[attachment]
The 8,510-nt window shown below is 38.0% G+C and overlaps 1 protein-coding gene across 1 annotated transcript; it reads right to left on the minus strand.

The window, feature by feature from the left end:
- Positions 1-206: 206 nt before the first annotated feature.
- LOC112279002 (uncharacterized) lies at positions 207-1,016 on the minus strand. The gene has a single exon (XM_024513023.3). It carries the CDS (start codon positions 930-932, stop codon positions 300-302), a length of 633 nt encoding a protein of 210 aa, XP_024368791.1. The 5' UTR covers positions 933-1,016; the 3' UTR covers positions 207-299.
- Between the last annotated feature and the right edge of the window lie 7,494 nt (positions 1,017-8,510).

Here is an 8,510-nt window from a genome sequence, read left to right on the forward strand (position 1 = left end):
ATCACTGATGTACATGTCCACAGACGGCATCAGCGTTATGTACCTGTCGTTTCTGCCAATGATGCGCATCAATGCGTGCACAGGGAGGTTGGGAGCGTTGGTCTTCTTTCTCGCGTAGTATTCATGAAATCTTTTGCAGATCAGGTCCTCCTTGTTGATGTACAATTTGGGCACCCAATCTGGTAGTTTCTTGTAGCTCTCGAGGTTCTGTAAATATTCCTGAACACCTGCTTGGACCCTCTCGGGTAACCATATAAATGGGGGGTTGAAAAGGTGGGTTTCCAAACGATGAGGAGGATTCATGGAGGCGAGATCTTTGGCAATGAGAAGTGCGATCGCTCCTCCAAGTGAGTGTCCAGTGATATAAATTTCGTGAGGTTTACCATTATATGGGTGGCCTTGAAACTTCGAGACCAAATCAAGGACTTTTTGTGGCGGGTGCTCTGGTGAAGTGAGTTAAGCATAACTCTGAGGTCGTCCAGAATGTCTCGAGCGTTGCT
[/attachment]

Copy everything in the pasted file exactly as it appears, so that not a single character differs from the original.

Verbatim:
The 8,510-nt window shown below is 38.0% G+C and overlaps 1 protein-coding gene across 1 annotated transcript; it reads right to left on the minus strand.

The window, feature by feature from the left end:
- Positions 1-206: 206 nt before the first annotated feature.
- LOC112279002 (uncharacterized) lies at positions 207-1,016 on the minus strand. The gene has a single exon (XM_024513023.3). It carries the CDS (start codon positions 930-932, stop codon positions 300-302), a length of 633 nt encoding a protein of 210 aa, XP_024368791.1. The 5' UTR covers positions 933-1,016; the 3' UTR covers positions 207-299.
- Between the last annotated feature and the right edge of the window lie 7,494 nt (positions 1,017-8,510).

Here is an 8,510-nt window from a genome sequence, read left to right on the forward strand (position 1 = left end):
ATCACTGATGTACATGTCCACAGACGGCATCAGCGTTATGTACCTGTCGTTTCTGCCAATGATGCGCATCAATGCGTGCACAGGGAGGTTGGGAGCGTTGGTCTTCTTTCTCGCGTAGTATTCATGAAATCTTTTGCAGATCAGGTCCTCCTTGTTGATGTACAATTTGGGCACCCAATCTGGTAGTTTCTTGTAGCTCTCGAGGTTCTGTAAATATTCCTGAACACCTGCTTGGACCCTCTCGGGTAACCATATAAATGGGGGGTTGAAAAGGTGGGTTTCCAAACGATGAGGAGGATTCATGGAGGCGAGATCTTTGGCAATGAGAAGTGCGATCGCTCCTCCAAGTGAGTGTCCAGTGATATAAATTTCGTGAGGTTTACCATTATATGGGTGGCCTTGAAACTTCGAGACCAAATCAAGGACTTTTTGTGGCGGGTGCTCTGGTGAAGTGAGTTAAGCATAACTCTGAGGTCGTCCAGAATGTCTCGAGCGTTGCT